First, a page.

My son’s leavers’ assembly was brilliant, it really didn’t disappoint.
It started with one of the most appropriate hymns ever – One More Step Along the World I Go. The the kids all said a few words – from earliest memories (almost all about Lego), to most embarrassing memory (two pairs of forgotten pants and resulting nudity, one pant-wetting incident and one calling-the-teacher-mummy incident) to favourite memory – many of which came from their recent year 6 residential.
My son talked about his greatest achievement. For him, that was getting into the grammar school he’d wanted to get to since he first heard about it in year 1. Others talked about being brave and going out of their comfort zone on the residential, but perhaps my favourite was a girl who has always been nervous, talking about how she’d grown in confidence this year. Year 6 is great for that. Finally, a group of kids talked about their aspirations for the future – vet, paramedic or just to live a happy life. Here’s hoping they succeed in them!
The head teacher talked about how they were all unique and all had unique qualities and could do anything they wanted to achieve. He used the story of Giraffes Can’t Dance to illustrate his point, then got the whole room – from reception to year 6, plus teachers, dancing along to Happy.
Every year, the school gives out awards to the year 6s – for things like presentation of work, sport and music, as well as making progress in learning and being a thoughtful and caring pupil. There’s also an award for best all-rounder – in memory of a girl I was at school with, who sadly died shortly after leaving primary school.
My son’s best friend won the music award and I was pleased to see a better mix of boys and girls picking up awards. When my eldest won the caring pupil award three years ago, I was so proud, but also felt it was wrong that he was the only boy to win an award. The teachers said it was very hard to choose this year as they’ve been a very good cohort, which I totally believe, they really are a likeable bunch of kids.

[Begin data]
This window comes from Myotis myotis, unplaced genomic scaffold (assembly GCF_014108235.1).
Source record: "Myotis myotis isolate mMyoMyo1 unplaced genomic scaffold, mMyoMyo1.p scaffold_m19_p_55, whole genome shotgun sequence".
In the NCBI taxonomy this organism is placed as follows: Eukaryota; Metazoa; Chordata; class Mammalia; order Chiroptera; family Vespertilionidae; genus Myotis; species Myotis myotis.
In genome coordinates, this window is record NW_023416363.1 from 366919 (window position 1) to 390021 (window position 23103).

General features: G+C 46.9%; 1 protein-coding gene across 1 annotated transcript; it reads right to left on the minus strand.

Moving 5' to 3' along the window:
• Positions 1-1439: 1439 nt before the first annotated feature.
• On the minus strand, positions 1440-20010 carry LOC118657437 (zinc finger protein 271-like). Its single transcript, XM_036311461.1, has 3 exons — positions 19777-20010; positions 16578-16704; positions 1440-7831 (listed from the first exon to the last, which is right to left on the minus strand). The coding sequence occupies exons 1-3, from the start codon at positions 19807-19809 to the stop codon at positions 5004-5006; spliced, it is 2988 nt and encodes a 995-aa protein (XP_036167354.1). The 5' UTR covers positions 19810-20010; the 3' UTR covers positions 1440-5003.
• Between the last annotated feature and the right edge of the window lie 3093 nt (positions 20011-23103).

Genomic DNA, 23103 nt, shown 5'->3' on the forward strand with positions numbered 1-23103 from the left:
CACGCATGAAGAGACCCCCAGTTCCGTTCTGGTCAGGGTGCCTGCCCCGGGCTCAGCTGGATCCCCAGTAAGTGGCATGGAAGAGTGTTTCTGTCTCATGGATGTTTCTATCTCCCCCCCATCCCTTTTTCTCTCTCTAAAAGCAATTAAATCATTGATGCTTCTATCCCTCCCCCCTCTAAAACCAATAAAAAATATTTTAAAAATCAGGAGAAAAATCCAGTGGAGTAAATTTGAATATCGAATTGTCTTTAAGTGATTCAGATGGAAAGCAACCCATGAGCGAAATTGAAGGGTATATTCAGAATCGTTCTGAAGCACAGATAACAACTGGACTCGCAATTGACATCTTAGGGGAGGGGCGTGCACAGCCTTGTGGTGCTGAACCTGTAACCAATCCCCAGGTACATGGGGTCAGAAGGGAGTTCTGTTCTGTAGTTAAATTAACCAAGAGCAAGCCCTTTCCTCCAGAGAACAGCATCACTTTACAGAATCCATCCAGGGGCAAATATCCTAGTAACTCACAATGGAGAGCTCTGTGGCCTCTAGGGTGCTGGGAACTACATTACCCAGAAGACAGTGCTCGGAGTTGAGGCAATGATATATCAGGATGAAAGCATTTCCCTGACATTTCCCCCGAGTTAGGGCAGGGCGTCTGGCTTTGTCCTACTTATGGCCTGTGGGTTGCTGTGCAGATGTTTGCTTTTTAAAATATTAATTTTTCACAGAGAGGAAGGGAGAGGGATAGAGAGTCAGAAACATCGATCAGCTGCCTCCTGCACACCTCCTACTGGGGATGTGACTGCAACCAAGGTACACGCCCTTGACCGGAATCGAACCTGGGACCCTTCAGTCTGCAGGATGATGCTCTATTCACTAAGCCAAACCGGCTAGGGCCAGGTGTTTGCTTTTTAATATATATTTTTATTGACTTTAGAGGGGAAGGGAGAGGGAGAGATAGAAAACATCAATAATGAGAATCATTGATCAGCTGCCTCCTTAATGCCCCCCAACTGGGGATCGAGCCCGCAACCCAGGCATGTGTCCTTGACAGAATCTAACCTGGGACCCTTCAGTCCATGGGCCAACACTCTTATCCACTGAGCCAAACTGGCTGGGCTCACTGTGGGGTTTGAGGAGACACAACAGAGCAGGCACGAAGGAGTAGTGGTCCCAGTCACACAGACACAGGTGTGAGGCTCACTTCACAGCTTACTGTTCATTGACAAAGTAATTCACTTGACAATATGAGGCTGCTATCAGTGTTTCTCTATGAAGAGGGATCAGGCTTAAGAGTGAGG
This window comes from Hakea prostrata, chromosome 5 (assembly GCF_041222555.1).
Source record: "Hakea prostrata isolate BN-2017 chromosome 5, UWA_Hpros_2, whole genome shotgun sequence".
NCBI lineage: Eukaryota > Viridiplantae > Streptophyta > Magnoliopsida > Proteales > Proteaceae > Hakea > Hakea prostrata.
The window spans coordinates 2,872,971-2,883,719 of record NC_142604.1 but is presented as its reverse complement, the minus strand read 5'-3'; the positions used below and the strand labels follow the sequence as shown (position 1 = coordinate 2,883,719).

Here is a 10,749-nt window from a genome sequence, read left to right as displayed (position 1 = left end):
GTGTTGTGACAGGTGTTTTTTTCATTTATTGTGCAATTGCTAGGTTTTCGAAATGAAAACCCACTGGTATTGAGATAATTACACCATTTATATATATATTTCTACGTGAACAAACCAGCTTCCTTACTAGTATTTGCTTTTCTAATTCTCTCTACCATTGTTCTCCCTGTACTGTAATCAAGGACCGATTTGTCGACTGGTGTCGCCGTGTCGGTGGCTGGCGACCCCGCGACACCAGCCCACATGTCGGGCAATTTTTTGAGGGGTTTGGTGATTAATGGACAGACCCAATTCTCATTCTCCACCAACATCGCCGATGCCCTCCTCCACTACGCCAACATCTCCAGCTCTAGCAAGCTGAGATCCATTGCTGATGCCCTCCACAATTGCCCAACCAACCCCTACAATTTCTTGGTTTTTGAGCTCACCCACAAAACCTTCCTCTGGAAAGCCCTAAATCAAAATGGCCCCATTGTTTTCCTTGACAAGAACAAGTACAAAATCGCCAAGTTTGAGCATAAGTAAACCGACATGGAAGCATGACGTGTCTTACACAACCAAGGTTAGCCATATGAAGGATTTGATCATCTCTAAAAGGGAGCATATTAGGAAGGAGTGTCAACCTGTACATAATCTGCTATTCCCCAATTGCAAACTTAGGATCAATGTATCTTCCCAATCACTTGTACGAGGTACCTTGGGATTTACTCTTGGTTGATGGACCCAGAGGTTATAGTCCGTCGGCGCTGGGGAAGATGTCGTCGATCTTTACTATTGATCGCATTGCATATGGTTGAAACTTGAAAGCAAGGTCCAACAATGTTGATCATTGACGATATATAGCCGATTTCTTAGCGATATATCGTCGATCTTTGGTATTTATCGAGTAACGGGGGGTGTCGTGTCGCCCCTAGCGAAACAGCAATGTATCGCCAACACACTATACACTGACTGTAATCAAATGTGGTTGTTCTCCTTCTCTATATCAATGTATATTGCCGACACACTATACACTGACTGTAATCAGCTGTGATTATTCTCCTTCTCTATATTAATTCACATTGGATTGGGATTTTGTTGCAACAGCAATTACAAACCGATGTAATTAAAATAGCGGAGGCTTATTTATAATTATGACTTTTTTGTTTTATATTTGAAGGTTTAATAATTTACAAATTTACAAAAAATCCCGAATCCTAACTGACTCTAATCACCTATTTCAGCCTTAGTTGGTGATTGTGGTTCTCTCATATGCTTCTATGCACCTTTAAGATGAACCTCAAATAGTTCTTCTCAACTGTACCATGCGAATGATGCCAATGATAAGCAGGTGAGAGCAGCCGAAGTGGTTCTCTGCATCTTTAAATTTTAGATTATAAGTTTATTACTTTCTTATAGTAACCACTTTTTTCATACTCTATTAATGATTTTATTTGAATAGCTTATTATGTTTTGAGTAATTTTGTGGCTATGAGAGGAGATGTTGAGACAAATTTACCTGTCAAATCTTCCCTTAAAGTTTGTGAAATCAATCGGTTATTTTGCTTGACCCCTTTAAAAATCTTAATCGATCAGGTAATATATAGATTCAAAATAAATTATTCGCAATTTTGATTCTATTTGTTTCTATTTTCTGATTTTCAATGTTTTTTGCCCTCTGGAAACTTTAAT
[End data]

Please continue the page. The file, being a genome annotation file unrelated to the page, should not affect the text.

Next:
The last two descriptions could have been my son, but they weren’t. He didn’t pick up an award and that’s OK. Awards either went to someone who had a particular skill – like presentation of work or to people who had really tried hard and made big improvements. My son tries hard, but you don’t make big improvements when you’ve been top of the class since reception.
Then the tough bit – they sang their final song from the year 6 leavers’ play:
One day at a time,
There’s no rush to see tomorrow.
I know the future is mine,
So I’m gonna live it one day at a time.
Imagine hearing those words on the day your child finishes primary school.
I looked at my son and he was gone. The first one to cry. As soon as he went, I went. I didn’t bother to hide it, the tears just rolled down my face. Then all the kids around him started to cry and so did all the parents.
The assembly finished with a lovely powerpoint presentation of year 6 – and not a mention of SATs. It showed just how much fun they’d had, despite the hard work – trips and art projects and dressing up. There wasn’t a single miserable face on the photos. Lots of the photos were from their year 6 residential – jumping in the sea, surfing and covered in mud right up to their necks and always smiling. I would have been willing to put good money on the soundtrack including See You Again, but it was more upbeat with Uptown Funk, although Greatest Day and You’re My Best Friend could have got the tears flowing.
When the assembly was over, the kids went wild with phones and tablets, taking endless selfies with each other and the staff. My son was an emotional yoyo, who’d gone from floods of tears to hyper and on top of the world. He would crash later for sure, but he was enjoying his last few hours as a primary school pupil.
My son and his friends have been lucky to be at such a brilliant school and to have had such amazing teachers who have supported them to achieve their very best and have the best time at primary school.
For the kids, the school will be badly missed. For me, I’m grateful that I will still have another two years there with my daughter.